3rd September 2013, 03:39 PM
Karen wrote: "but praying she doesn't need a hip replacement, as this seems to be where they think the problem may be, and my insurance doesn't cover prosthesis/implants, and we all know how expensive they are,"
Originally Posted by Karlin
Yikes - there is a treatment option for a Cavalier (or other small dog) with hip dysplasia that does not involve implants or prosthetics and there is certainly no need to remove a leg!! A femoral head osteotomy can be performed on a small dog, where they simply remove the "ball" end of the femur. The tendons, etc. hold the leg in place. This shouldn't be much more expensive (if at all) than removing a limb and it is far less expensive than a joint replacement surgery.
I've had a couple of rescues that had FHO surgery and they did very well into their teens with no pain or restriction of movement.
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3rd September 2013, 09:09 PM
I totally agree, Pat -- surgery options would be explored before they'd be replacing entire joints or using prosthetics! . On removing a leg -- my (poorly made!) point was more that if the situation were totally down to costs, and the situation severe, it would be kinder to remove a leg than do nothing at all for an animal in pain -- I didn't make that clear. I've worked around enough rescues where decisions have sometimes come to that on the basis of costs and mediocre prognosis for surgery and saving a limb.
Karen: were they actually talking about something as involved as prosthetics or implants? If not, and you are worried (as you clearly are) about what surgery might involve, and costs, I'd give your vet a ring to talk through the options.
In memory: Lucy
3rd September 2013, 10:40 PM
Thank you Karlin for your advice over Sadies situation, well had an appointment with vet this morning, and explained what they found on x-rays, the good news is at this stage they don,t think sadie needs a hip replacement, but did add there was a lot of degeneration around the socket area, and the likelyhood is eventually she will need one, she did point out that there is another procedure she could benefit from, and i,am sure she said it was an arthroplasty, where no prostesis is put in, she also has a lot of degeneration in her knee joints, she advised me to keep sadie on the Metacam, which seems to be helping, shes comfortable now when i pick her up, but i said could we leave out the Tramadol, and see how she fares on that alone, if she struggles then put her back on tramadol, even though she seems more comfortable, she has developed a very lopsided walk, they said they will moniter her every few months, and to keep her exercised, but not eccessive exercise, and not to let her jump, i have started giving them both omega 3 a few months ago too, so hope this might have some impact too, so there we have it. They did,nt seem to think there was anything to worry over her spine, but then she would probably need a mri for that.So think its going to be time thing, all i can hope for at this time is that her pain is controlled, and maybe try and get some pysiotherapy for the pair of them, i wish they could swim, as i was previously told it really is good for them. Anyway its not going to be easy, and i know there will be more issues ahead with both of them, but i,am ready. BRING IT ON. lol, thanks so much for caring and supporting me it really does help. Karen, Ruby and Sadie xxx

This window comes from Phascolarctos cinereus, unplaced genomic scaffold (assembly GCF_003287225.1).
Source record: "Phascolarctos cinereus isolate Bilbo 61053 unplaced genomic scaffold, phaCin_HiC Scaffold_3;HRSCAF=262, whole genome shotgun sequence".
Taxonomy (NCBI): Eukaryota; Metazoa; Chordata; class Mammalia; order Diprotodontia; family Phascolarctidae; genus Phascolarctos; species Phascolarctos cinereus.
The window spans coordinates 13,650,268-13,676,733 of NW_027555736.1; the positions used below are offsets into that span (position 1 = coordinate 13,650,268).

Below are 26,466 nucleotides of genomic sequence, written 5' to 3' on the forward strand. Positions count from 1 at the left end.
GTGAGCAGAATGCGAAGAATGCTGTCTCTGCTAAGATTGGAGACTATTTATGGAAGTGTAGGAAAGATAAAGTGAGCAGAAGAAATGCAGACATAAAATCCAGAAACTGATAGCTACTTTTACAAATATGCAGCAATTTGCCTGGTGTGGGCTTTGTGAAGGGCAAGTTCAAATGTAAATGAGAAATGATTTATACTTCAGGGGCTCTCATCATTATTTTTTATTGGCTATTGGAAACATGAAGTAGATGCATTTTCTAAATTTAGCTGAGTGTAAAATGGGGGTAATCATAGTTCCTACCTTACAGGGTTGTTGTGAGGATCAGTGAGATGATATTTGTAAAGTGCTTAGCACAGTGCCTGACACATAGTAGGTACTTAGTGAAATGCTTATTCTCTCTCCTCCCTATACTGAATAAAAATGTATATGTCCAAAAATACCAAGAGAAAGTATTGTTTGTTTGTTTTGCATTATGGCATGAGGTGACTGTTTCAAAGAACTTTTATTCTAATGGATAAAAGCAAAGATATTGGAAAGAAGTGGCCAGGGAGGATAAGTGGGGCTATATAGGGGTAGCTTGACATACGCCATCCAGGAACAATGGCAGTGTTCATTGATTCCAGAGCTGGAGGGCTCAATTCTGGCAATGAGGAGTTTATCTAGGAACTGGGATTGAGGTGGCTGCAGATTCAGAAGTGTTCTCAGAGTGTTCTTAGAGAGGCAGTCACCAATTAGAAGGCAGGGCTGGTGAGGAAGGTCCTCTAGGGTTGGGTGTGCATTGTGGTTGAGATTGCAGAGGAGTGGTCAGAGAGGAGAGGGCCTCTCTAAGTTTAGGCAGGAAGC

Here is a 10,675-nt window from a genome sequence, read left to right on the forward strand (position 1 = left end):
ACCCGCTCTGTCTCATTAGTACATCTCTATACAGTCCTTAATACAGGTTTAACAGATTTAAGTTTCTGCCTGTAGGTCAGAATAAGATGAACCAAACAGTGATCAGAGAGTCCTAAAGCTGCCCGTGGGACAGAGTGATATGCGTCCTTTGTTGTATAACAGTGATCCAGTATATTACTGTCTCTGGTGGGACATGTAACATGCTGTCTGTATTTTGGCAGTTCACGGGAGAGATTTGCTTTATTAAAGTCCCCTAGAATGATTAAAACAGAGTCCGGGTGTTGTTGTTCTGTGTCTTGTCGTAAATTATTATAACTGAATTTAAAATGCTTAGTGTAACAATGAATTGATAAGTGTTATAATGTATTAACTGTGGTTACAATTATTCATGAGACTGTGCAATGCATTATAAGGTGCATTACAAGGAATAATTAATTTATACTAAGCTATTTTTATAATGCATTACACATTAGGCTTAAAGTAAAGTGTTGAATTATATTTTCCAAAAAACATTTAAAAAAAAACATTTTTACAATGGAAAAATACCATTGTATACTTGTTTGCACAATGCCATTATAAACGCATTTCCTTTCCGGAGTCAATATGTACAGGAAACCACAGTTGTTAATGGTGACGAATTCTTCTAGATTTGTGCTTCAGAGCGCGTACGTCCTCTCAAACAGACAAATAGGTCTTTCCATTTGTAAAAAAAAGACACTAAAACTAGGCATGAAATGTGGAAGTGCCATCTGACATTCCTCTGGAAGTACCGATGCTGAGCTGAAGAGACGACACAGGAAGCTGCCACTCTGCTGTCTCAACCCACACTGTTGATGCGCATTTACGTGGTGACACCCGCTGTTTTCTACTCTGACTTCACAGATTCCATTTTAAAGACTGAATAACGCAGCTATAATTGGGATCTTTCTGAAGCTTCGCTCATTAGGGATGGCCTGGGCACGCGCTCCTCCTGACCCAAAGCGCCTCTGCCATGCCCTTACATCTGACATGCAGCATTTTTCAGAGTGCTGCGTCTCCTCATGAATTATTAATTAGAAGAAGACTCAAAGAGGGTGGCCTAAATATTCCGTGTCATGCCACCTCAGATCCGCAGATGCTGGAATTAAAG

4th September 2013, 09:57 AM